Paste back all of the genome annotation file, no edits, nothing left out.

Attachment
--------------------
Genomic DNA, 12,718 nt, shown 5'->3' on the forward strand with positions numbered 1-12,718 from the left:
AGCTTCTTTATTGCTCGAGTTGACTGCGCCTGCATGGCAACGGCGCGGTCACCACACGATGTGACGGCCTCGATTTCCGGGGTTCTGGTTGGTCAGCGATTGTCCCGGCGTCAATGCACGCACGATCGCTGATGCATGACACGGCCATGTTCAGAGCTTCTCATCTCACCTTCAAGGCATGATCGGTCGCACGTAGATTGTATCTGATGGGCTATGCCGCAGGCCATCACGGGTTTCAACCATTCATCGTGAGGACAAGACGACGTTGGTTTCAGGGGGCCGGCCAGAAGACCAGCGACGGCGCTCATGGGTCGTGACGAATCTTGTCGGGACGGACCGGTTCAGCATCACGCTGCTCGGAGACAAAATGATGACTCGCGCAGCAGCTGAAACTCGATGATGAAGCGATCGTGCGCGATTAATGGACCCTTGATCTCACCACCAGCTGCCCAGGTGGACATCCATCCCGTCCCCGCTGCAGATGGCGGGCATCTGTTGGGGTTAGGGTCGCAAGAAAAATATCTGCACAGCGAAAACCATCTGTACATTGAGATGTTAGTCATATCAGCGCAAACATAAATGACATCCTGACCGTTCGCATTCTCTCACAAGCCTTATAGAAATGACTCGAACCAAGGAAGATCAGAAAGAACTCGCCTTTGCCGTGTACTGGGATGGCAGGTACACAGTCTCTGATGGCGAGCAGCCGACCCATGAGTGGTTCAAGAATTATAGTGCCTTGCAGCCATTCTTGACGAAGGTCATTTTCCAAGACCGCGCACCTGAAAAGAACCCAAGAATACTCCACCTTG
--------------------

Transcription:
Genomic DNA, 12,718 nt, shown 5'->3' on the forward strand with positions numbered 1-12,718 from the left:
AGCTTCTTTATTGCTCGAGTTGACTGCGCCTGCATGGCAACGGCGCGGTCACCACACGATGTGACGGCCTCGATTTCCGGGGTTCTGGTTGGTCAGCGATTGTCCCGGCGTCAATGCACGCACGATCGCTGATGCATGACACGGCCATGTTCAGAGCTTCTCATCTCACCTTCAAGGCATGATCGGTCGCACGTAGATTGTATCTGATGGGCTATGCCGCAGGCCATCACGGGTTTCAACCATTCATCGTGAGGACAAGACGACGTTGGTTTCAGGGGGCCGGCCAGAAGACCAGCGACGGCGCTCATGGGTCGTGACGAATCTTGTCGGGACGGACCGGTTCAGCATCACGCTGCTCGGAGACAAAATGATGACTCGCGCAGCAGCTGAAACTCGATGATGAAGCGATCGTGCGCGATTAATGGACCCTTGATCTCACCACCAGCTGCCCAGGTGGACATCCATCCCGTCCCCGCTGCAGATGGCGGGCATCTGTTGGGGTTAGGGTCGCAAGAAAAATATCTGCACAGCGAAAACCATCTGTACATTGAGATGTTAGTCATATCAGCGCAAACATAAATGACATCCTGACCGTTCGCATTCTCTCACAAGCCTTATAGAAATGACTCGAACCAAGGAAGATCAGAAAGAACTCGCCTTTGCCGTGTACTGGGATGGCAGGTACACAGTCTCTGATGGCGAGCAGCCGACCCATGAGTGGTTCAAGAATTATAGTGCCTTGCAGCCATTCTTGACGAAGGTCATTTTCCAAGACCGCGCACCTGAAAAGAACCCAAGAATACTCCACCTTG